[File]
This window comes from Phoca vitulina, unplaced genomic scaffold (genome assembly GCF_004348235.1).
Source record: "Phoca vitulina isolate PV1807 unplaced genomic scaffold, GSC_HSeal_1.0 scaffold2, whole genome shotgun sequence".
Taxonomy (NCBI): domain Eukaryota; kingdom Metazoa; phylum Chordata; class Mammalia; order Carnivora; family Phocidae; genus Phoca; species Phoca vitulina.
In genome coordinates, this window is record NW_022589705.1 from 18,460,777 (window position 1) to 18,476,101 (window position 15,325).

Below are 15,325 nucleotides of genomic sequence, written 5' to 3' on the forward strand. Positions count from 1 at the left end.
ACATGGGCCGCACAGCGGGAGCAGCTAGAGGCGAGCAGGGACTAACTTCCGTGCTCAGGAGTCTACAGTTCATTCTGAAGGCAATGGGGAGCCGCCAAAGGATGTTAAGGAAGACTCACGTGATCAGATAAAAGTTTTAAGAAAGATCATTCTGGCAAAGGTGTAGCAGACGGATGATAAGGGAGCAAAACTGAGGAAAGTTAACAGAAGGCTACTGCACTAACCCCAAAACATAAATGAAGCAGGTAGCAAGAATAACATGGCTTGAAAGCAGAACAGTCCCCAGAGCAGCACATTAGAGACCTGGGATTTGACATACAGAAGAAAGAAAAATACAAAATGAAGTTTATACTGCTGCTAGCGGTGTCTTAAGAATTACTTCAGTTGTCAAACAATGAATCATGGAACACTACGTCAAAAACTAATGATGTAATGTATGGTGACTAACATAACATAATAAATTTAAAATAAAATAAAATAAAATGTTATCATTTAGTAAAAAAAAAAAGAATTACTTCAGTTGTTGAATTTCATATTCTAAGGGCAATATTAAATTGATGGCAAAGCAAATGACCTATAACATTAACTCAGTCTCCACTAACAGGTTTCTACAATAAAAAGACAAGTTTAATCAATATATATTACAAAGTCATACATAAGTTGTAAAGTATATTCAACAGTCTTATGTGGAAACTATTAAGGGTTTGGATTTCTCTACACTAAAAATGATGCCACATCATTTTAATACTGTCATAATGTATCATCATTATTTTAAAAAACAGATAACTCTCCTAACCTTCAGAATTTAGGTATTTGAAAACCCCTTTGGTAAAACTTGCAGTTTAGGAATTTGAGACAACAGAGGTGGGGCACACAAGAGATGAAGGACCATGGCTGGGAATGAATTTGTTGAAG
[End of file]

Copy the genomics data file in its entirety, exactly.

This window comes from Phoca vitulina, unplaced genomic scaffold (genome assembly GCF_004348235.1).
Source record: "Phoca vitulina isolate PV1807 unplaced genomic scaffold, GSC_HSeal_1.0 scaffold2, whole genome shotgun sequence".
Taxonomy (NCBI): domain Eukaryota; kingdom Metazoa; phylum Chordata; class Mammalia; order Carnivora; family Phocidae; genus Phoca; species Phoca vitulina.
In genome coordinates, this window is record NW_022589705.1 from 18,460,777 (window position 1) to 18,476,101 (window position 15,325).

Below are 15,325 nucleotides of genomic sequence, written 5' to 3' on the forward strand. Positions count from 1 at the left end.
ACATGGGCCGCACAGCGGGAGCAGCTAGAGGCGAGCAGGGACTAACTTCCGTGCTCAGGAGTCTACAGTTCATTCTGAAGGCAATGGGGAGCCGCCAAAGGATGTTAAGGAAGACTCACGTGATCAGATAAAAGTTTTAAGAAAGATCATTCTGGCAAAGGTGTAGCAGACGGATGATAAGGGAGCAAAACTGAGGAAAGTTAACAGAAGGCTACTGCACTAACCCCAAAACATAAATGAAGCAGGTAGCAAGAATAACATGGCTTGAAAGCAGAACAGTCCCCAGAGCAGCACATTAGAGACCTGGGATTTGACATACAGAAGAAAGAAAAATACAAAATGAAGTTTATACTGCTGCTAGCGGTGTCTTAAGAATTACTTCAGTTGTCAAACAATGAATCATGGAACACTACGTCAAAAACTAATGATGTAATGTATGGTGACTAACATAACATAATAAATTTAAAATAAAATAAAATAAAATGTTATCATTTAGTAAAAAAAAAAAGAATTACTTCAGTTGTTGAATTTCATATTCTAAGGGCAATATTAAATTGATGGCAAAGCAAATGACCTATAACATTAACTCAGTCTCCACTAACAGGTTTCTACAATAAAAAGACAAGTTTAATCAATATATATTACAAAGTCATACATAAGTTGTAAAGTATATTCAACAGTCTTATGTGGAAACTATTAAGGGTTTGGATTTCTCTACACTAAAAATGATGCCACATCATTTTAATACTGTCATAATGTATCATCATTATTTTAAAAAACAGATAACTCTCCTAACCTTCAGAATTTAGGTATTTGAAAACCCCTTTGGTAAAACTTGCAGTTTAGGAATTTGAGACAACAGAGGTGGGGCACACAAGAGATGAAGGACCATGGCTGGGAATGAATTTGTTGAAG